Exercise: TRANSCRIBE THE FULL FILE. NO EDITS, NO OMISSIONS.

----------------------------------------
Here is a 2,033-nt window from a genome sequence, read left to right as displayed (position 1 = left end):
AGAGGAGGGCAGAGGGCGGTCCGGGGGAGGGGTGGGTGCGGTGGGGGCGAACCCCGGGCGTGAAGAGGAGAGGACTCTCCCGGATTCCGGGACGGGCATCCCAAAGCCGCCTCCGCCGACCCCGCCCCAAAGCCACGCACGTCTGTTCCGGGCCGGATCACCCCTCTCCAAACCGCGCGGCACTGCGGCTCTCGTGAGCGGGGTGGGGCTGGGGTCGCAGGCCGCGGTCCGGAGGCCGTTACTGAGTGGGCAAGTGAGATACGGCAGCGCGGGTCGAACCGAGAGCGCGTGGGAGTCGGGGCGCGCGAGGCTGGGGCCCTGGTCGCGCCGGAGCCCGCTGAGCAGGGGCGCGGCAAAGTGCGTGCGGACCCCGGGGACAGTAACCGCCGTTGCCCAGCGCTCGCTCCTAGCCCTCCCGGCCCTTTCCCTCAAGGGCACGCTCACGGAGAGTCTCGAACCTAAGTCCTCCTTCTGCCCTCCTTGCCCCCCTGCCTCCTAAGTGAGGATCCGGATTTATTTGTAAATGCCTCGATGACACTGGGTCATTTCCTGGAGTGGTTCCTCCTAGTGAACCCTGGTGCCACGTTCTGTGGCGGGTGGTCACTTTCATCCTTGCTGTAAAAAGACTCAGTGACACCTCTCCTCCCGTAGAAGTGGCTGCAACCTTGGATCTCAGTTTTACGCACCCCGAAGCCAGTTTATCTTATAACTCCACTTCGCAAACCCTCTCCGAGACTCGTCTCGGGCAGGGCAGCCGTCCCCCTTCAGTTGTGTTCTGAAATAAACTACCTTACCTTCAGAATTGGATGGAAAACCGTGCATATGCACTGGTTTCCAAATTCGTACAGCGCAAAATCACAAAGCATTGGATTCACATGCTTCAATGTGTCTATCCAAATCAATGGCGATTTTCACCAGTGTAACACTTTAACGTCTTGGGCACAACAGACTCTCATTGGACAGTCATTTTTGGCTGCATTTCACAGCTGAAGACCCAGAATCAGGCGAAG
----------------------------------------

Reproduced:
Here is a 2,033-nt window from a genome sequence, read left to right as displayed (position 1 = left end):
AGAGGAGGGCAGAGGGCGGTCCGGGGGAGGGGTGGGTGCGGTGGGGGCGAACCCCGGGCGTGAAGAGGAGAGGACTCTCCCGGATTCCGGGACGGGCATCCCAAAGCCGCCTCCGCCGACCCCGCCCCAAAGCCACGCACGTCTGTTCCGGGCCGGATCACCCCTCTCCAAACCGCGCGGCACTGCGGCTCTCGTGAGCGGGGTGGGGCTGGGGTCGCAGGCCGCGGTCCGGAGGCCGTTACTGAGTGGGCAAGTGAGATACGGCAGCGCGGGTCGAACCGAGAGCGCGTGGGAGTCGGGGCGCGCGAGGCTGGGGCCCTGGTCGCGCCGGAGCCCGCTGAGCAGGGGCGCGGCAAAGTGCGTGCGGACCCCGGGGACAGTAACCGCCGTTGCCCAGCGCTCGCTCCTAGCCCTCCCGGCCCTTTCCCTCAAGGGCACGCTCACGGAGAGTCTCGAACCTAAGTCCTCCTTCTGCCCTCCTTGCCCCCCTGCCTCCTAAGTGAGGATCCGGATTTATTTGTAAATGCCTCGATGACACTGGGTCATTTCCTGGAGTGGTTCCTCCTAGTGAACCCTGGTGCCACGTTCTGTGGCGGGTGGTCACTTTCATCCTTGCTGTAAAAAGACTCAGTGACACCTCTCCTCCCGTAGAAGTGGCTGCAACCTTGGATCTCAGTTTTACGCACCCCGAAGCCAGTTTATCTTATAACTCCACTTCGCAAACCCTCTCCGAGACTCGTCTCGGGCAGGGCAGCCGTCCCCCTTCAGTTGTGTTCTGAAATAAACTACCTTACCTTCAGAATTGGATGGAAAACCGTGCATATGCACTGGTTTCCAAATTCGTACAGCGCAAAATCACAAAGCATTGGATTCACATGCTTCAATGTGTCTATCCAAATCAATGGCGATTTTCACCAGTGTAACACTTTAACGTCTTGGGCACAACAGACTCTCATTGGACAGTCATTTTTGGCTGCATTTCACAGCTGAAGACCCAGAATCAGGCGAAG